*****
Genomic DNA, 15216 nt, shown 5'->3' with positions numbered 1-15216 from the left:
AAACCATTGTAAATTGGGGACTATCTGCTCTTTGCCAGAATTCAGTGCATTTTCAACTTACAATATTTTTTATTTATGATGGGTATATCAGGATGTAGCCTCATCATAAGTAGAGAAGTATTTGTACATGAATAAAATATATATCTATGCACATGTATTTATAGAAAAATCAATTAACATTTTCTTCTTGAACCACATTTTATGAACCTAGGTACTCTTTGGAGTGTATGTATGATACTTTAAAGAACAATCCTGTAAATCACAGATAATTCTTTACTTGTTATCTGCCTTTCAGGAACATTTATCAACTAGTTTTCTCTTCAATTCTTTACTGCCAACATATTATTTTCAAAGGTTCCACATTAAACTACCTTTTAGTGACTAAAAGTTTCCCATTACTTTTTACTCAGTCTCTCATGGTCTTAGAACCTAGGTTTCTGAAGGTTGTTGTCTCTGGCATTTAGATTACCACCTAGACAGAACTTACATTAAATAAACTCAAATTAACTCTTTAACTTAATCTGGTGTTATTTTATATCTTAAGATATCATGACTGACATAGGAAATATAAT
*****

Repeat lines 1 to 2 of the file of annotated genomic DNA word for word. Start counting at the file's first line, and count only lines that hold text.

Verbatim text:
Genomic DNA, 15216 nt, shown 5'->3' with positions numbered 1-15216 from the left:
AAACCATTGTAAATTGGGGACTATCTGCTCTTTGCCAGAATTCAGTGCATTTTCAACTTACAATATTTTTTATTTATGATGGGTATATCAGGATGTAGCCTCATCATAAGTAGAGAAGTATTTGTACATGAATAAAATATATATCTATGCACATGTATTTATAGAAAAATCAATTAACATTTTCTTCTTGAACCACATTTTATGAACCTAGGTACTCTTTGGAGTGTATGTATGATACTTTAAAGAACAATCCTGTAAATCACAGATAATTCTTTACTTGTTATCTGCCTTTCAGGAACATTTATCAACTAGTTTTCTCTTCAATTCTTTACTGCCAACATATTATTTTCAAAGGTTCCACATTAAACTACCTTTTAGTGACTAAAAGTTTCCCATTACTTTTTACTCAGTCTCTCATGGTCTTAGAACCTAGGTTTCTGAAGGTTGTTGTCTCTGGCATTTAGATTACCACCTAGACAGAACTTACATTAAATAAACTCAAATTAACTCTTTAACTTAATCTGGTGTTATTTTATATCTTAAGATATCATGACTGACATAGGAAATATAAT